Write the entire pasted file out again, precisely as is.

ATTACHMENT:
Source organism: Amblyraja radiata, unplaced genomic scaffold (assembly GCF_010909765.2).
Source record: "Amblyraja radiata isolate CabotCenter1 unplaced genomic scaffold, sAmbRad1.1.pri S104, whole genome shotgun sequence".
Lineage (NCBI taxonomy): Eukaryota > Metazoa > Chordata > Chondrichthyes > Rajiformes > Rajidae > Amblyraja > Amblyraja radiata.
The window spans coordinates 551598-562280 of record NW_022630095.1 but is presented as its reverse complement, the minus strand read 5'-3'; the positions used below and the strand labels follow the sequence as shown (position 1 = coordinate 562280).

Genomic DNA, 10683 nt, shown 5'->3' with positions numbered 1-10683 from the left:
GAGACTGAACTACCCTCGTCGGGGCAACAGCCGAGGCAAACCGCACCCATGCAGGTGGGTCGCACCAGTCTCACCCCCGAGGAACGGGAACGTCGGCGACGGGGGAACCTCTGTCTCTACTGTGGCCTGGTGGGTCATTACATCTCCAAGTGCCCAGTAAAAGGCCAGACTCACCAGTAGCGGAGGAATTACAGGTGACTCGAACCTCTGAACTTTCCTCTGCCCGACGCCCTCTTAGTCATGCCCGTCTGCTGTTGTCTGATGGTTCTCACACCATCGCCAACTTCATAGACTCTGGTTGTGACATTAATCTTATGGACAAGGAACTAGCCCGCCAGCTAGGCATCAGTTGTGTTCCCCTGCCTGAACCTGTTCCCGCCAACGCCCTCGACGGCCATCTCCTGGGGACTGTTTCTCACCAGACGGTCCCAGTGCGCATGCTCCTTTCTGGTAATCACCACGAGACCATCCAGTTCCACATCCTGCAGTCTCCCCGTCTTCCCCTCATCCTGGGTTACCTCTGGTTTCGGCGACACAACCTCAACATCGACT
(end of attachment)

Source organism: Amblyraja radiata, unplaced genomic scaffold (assembly GCF_010909765.2).
Source record: "Amblyraja radiata isolate CabotCenter1 unplaced genomic scaffold, sAmbRad1.1.pri S104, whole genome shotgun sequence".
Lineage (NCBI taxonomy): Eukaryota > Metazoa > Chordata > Chondrichthyes > Rajiformes > Rajidae > Amblyraja > Amblyraja radiata.
The window spans coordinates 551598-562280 of record NW_022630095.1 but is presented as its reverse complement, the minus strand read 5'-3'; the positions used below and the strand labels follow the sequence as shown (position 1 = coordinate 562280).

Genomic DNA, 10683 nt, shown 5'->3' with positions numbered 1-10683 from the left:
GAGACTGAACTACCCTCGTCGGGGCAACAGCCGAGGCAAACCGCACCCATGCAGGTGGGTCGCACCAGTCTCACCCCCGAGGAACGGGAACGTCGGCGACGGGGGAACCTCTGTCTCTACTGTGGCCTGGTGGGTCATTACATCTCCAAGTGCCCAGTAAAAGGCCAGACTCACCAGTAGCGGAGGAATTACAGGTGACTCGAACCTCTGAACTTTCCTCTGCCCGACGCCCTCTTAGTCATGCCCGTCTGCTGTTGTCTGATGGTTCTCACACCATCGCCAACTTCATAGACTCTGGTTGTGACATTAATCTTATGGACAAGGAACTAGCCCGCCAGCTAGGCATCAGTTGTGTTCCCCTGCCTGAACCTGTTCCCGCCAACGCCCTCGACGGCCATCTCCTGGGGACTGTTTCTCACCAGACGGTCCCAGTGCGCATGCTCCTTTCTGGTAATCACCACGAGACCATCCAGTTCCACATCCTGCAGTCTCCCCGTCTTCCCCTCATCCTGGGTTACCTCTGGTTTCGGCGACACAACCTCAACATCGACT